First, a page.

Flax Helps With...

  • Increased emotional stability,
  • Improvement joint function,
  • Relief from headaches,
  • Hormonal balance i.e menopause,
  • Irritable bowel syndrome,
  • Reduces the risk of cancer,
  • Helps lower cholesterol,
  • Helps lower blood pressure,
  • Protects against heart disease,
  • Aids the growth of healthy hair and nails,
  • Promotes healthy skin, control of dry skin and related problems.



Studies suggest that flaxseed oil and other omega-3 fatty acids may be helpful in treating a variety of conditions. The evidence is strongest for heart disease and problems that contribute to heart disease, but the range of possible uses for flaxseed oil include:
High Cholesterol
People who follow a Mediterranean diet tend to have higher HDL ("good") cholesterol levels. The Mediterranean diet consists of a healthy balance between omega-3 and omega-6 fatty acids. It emphasizes whole grains, root and green vegetables, daily intake of fruit, fish and poultry, olive and canola oils, and ALA, along with discouragement of ingestion of red meat and total avoidance of butter and cream.
High Blood Pressure
Several studies suggest that diets and/or supplements rich in omega-3 fatty acids (including ALA) lower blood pressure significantly in people with hypertension. Fish high in mercury (such as tuna) should be avoided, however, because they may increase blood pressure.
Heart Disease
One of the best ways to help prevent and treat heart disease is to eat a low-fat diet and to replace foods rich in saturated and trans-fat with those that are rich in monounsaturated and polyunsaturated fats (including omega-3 fatty acids from flaxseed oil). Evidence suggests that people who eat an ALA-rich diet are less likely to suffer a fatal heart attack.
Inflammatory Bowel Disease (IBD)
Some people with Crohn's disease (CD), one form of IBD, have low levels of omega-3 fatty acids in their bodies. Fish oil supplements containing omega-3 fatty acids have been shown to reduce symptoms of CD and ulcerative colitis (another inflammatory bowel disease), particularly if used in addition to medication. Preliminary animal studies have found that ALA (such as from flaxseed oil) may actually be more effective than EPA and DHA found in fish oil supplements, but further studies in humans are needed to confirm these findings.
Several studies suggest that omega-3 fatty acid supplements reduce tenderness in joints, decrease morning stiffness, and allow for a reduction in the amount of medication needed for people with rheumatoid arthritis and, probably, osteoarthritis as well.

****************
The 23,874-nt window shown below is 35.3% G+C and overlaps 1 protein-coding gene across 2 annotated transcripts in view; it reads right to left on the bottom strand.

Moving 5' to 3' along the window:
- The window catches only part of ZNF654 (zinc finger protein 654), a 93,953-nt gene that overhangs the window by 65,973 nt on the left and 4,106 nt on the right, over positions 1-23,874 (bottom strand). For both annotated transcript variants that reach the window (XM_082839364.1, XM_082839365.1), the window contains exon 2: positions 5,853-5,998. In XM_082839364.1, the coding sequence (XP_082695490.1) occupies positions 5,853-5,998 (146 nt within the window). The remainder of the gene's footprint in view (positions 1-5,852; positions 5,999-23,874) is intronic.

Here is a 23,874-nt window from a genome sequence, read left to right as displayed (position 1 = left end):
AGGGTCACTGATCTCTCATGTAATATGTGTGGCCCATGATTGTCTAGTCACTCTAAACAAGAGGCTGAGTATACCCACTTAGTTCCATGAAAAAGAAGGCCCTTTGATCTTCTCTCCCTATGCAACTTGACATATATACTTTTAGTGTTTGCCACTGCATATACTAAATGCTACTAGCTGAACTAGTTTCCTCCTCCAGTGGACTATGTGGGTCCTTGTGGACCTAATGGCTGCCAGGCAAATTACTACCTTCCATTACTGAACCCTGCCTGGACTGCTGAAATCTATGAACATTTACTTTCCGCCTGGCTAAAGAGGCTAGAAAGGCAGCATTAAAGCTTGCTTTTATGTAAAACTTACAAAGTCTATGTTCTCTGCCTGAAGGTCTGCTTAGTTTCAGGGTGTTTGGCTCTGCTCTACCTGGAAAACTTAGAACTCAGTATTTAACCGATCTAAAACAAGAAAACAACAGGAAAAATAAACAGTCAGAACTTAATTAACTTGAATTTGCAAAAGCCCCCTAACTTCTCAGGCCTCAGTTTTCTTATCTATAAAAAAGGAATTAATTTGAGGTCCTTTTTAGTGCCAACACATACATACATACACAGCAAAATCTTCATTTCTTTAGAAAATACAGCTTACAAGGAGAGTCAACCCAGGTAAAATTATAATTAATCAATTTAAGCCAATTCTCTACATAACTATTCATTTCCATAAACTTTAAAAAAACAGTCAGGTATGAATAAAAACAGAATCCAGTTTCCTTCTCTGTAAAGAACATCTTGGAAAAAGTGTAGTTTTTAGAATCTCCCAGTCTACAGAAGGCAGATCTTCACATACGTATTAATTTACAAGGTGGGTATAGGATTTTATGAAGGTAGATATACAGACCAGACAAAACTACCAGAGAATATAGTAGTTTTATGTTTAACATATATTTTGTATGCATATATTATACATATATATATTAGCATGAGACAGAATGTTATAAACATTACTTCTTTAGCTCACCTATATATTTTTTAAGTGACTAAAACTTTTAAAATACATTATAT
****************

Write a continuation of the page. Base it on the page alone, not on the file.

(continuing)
Breast Cancer
Women who regularly consume foods rich in omega-3 fatty acids over many years may be less likely to develop breast cancer and to die from the disease than women who do not follow such a diet. Laboratory and animal studies indicate that omega-3 fatty acids can inhibit the growth of human breast cancer cells and may even prevent the spread of cancer to other parts of the body. Several experts speculate that omega-3 fatty acids in combination with other nutrients (namely, vitamin C, vitamin E, beta-carotene, selenium, and coenzyme Q10) may prove to be of particular value for preventing and treating breast cancer.
People who do not get enough omega-3 fatty acids or do not maintain a healthy balance of omega-3 to omega-6 fatty acids in their diet may be at an increased risk for depression. The omega-3 fatty acids are important components of nerve cell membranes. They help nerve cells communicate with each other, which is an essential step in maintaining good mental health.
Essential fatty acids have been used to reduce inflammation and promote wound healing in burn victims. Animal research indicates that omega-3 fatty acids help promote a healthy balance of proteins in the body -- protein balance is important for recovery after sustaining a burn. Further research is necessary to determine if this may apply to people as well.
Although there are few studies to support the use of omega-3 fatty acids for skin problems, many clinicians believe that flaxseed is helpful for treating acne.
Preliminary research suggests that omega-3 fatty acid supplements may decrease inflammation and improve lung function in adults with asthma.
Menstrual pain
In a study of nearly 200 Danish women, those with the highest dietary intake of omega-3 fatty acids had the mildest symptoms during menstruation.
Although further research is needed, preliminary evidence suggests that omega-3 fatty acids may also prove helpful in protecting against certain infections and treating a variety of conditions including ulcers, migraine headaches, preterm labor, emphysema, psoriasis, glaucoma, Lyme disease, lupus, and panic attacks.
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